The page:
For many years, human resource management was seen as the "poor relation" of the business functions. Limited to a low-key administrative role, concerned with employee welfare and payroll administration, or at best a trouble-shooting role concerned with resolving labour-management conflicts, human resource professionals were rarely seen as having any significant role to play in determining the organisation's overall strategy. In the words of Peter Drucker, personnel was the "trash can".
How things have changed. Increasingly, managers are now realising that the key resource determining the effectiveness of an organisation is its human resources: its people. As long ago as the late 1970s and early 1980s, North American and European managers were beginning to realise that what made Japanese businesses so different, so superbly competitive, was their approach to managing people.
The American management consultants, Peters and Waterman, searching for examples of business excellence in the US, decided that the key lay in the distinctive cultures of their "excellent" businesses.
Current debates in strategic management focus on the conditions for the creation of sustainable competitive advantage. It is becoming clear that many of the traditional marketing and product development bases of competitive strategy can be imitated by competitors relatively easily - the advantage gained through such strategies is often simply not sustainable.
This is less the case with human resource management. The way an organisation treats its staff, an organisation's culture and its approach to teamwork and innovation are all potentially distinctive and value-creating characteristics that have the potential to create competitive advantage.
Furthermore, the very idiosyncrasy and social complexity of such characteristics means that once created any advantage is likely to be sustainable simply because competitors will find it difficult to imitate.
Unit 1: Approaches to International Human Resource Management
What is human resource management?
What is international HRM?
Unit 2: Context of International HRM
The organisational context
The cultural context
Unit 3: Staffing the Organisation
Human resource planning
Approaches to international staffing
Integration without parent-country expatriates
Selecting host- and third-country nationals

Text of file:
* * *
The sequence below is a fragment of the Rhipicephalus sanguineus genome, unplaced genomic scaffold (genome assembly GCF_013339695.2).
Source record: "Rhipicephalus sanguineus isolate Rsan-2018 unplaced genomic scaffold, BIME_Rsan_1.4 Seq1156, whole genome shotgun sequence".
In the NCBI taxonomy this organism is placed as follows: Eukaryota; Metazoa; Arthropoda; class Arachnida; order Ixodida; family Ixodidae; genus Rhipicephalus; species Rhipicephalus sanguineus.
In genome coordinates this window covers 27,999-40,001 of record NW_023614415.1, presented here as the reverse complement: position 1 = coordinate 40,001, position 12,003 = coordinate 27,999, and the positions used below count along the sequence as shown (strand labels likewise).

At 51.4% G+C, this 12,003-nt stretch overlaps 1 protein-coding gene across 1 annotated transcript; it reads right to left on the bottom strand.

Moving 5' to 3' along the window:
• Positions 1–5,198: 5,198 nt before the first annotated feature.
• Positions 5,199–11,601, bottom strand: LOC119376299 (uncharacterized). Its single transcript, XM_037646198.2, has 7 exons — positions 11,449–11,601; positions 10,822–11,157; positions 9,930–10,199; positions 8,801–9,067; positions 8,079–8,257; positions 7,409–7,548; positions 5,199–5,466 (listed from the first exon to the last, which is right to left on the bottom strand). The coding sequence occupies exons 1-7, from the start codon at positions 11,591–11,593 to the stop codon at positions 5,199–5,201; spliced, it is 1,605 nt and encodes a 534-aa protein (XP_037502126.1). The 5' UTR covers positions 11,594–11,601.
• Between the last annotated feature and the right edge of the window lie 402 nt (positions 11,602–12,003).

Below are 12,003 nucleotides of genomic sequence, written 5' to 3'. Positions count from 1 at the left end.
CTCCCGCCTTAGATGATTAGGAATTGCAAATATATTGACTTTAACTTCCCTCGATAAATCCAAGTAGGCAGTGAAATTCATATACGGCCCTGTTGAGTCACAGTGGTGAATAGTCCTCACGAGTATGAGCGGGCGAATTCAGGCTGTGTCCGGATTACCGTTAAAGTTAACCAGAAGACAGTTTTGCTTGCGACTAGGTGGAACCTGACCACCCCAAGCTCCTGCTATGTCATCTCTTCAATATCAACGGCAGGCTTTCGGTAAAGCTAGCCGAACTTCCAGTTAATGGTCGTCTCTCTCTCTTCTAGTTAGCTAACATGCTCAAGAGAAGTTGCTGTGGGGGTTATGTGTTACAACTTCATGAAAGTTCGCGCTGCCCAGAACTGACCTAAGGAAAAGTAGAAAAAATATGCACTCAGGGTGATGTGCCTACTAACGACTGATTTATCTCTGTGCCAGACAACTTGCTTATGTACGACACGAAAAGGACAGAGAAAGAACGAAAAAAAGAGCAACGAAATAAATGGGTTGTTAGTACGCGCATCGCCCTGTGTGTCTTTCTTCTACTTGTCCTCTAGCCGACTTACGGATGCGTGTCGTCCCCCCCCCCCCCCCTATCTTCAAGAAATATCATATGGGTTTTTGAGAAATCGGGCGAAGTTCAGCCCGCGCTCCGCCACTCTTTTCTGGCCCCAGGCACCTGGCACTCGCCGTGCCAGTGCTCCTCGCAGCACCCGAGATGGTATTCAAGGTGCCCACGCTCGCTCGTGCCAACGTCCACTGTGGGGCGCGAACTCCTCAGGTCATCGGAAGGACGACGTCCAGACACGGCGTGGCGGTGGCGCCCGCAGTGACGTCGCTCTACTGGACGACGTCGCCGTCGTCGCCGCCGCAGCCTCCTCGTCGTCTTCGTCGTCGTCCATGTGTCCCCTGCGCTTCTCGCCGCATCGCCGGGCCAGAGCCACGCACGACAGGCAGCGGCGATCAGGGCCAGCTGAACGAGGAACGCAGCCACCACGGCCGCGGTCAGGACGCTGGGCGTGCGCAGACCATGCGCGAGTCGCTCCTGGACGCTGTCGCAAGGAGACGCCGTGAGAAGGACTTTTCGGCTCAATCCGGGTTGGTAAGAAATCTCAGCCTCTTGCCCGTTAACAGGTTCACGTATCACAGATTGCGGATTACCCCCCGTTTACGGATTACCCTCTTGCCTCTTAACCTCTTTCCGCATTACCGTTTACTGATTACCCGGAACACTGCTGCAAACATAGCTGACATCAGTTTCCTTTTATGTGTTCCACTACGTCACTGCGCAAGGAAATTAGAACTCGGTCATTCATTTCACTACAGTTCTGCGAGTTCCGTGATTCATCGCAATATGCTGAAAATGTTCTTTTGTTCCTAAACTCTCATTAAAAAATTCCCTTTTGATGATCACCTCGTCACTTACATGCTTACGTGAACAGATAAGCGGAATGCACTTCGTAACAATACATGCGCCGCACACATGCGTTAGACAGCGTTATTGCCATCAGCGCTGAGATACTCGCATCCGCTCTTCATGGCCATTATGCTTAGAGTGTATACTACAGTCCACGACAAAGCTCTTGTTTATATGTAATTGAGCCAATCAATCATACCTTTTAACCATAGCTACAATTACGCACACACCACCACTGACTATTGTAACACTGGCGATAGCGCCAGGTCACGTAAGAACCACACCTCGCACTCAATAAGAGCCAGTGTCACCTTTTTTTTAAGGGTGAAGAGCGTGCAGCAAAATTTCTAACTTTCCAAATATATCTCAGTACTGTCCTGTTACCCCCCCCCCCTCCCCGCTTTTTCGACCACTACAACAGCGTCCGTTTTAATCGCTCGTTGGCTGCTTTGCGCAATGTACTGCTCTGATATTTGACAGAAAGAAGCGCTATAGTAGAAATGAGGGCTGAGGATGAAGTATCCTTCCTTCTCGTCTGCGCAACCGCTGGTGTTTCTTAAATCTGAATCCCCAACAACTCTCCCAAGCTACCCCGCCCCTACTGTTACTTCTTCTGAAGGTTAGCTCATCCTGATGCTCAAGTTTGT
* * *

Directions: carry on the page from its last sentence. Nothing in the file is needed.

International differences in selection practices
Unit 4: Managing Performance in an International Context
What is performance management?
Appraising individual performance
Expatriate performance management
Appraising host-country nationals
Unit 5: Training and Developing the International Workforce
Training and career development for expatriates
Training and development of host-country nationals
Training and culture in the local environment
Developing a global perspective
Unit 6: Reward Management for International HRM
Aims of international reward management
Components of international remuneration
Approaches to international reward management
Pay and motivation in an international context
Unit 7: Repatriation Policies and Practices
The repatriation process
Career development issues
Easing the repatriation process
Unit 8: Employee Relations and the International Firm
Trade union recognition
Country of origin and employee relations
Response from labour
Regional integration and employee relations
Unit 9: Issues and Challenges in International HRM
Country case studies: China and India
Social responsibility in an international context
On completion of your course, you will receive two certificates:
Certificate 1 is issued by Stonebridge Associated Colleges: International Human Resource Management Diploma
International Human Resource Management Diploma issued by Stonebridge Associated Colleges, to view a sample of the college’s award, please click here.
With this course you will have unlimited access to your own personal tutor who specialises in their field of study. It is your personal tutor's role to ensure that you receive constructive feedback and to deal with any queries you may have. You are more than welcome to telephone, fax or email your personal tutor.
You will also have access to a dedicated and friendly team of administrators and course advisors who offer sound and professional guidance and advice when you need it. This ensures that you will never feel neglected and that you will always succeed!
Requirements for Entry
There is no experience or previous qualifications required for enrolment on this course. It is available to all students, of all academic backgrounds.
This is only an approximate figure and is dependant upon how much time you can dedicate to your studies and how well you grasp the learning concepts in the course material. Furthermore, at the end of each lesson there is a question paper that needs to be completed and returned to your tutor. You should allow at least 1 - 2 hours of study to complete each question paper.
The approximate amount of time required to complete the course is: 135 hrs.
After each lesson there will be a question paper, which needs to be completed and submitted to your personal tutor for marking. This method of continual assessment ensures that your personal tutor can consistently monitor your progress and provide you with assistance throughout the duration of the course.
* All study materials
* Study Guide
* Full Tutor and Admin support
For this course, you will be required to purchase the following textbook:
Peter J Dowling, Denice E Welch and Randall S Schuler (1999) International Human Resource Management: Managing People in a Multinational Context, third edition, Cincinatti, OH: South-Western College Publishing.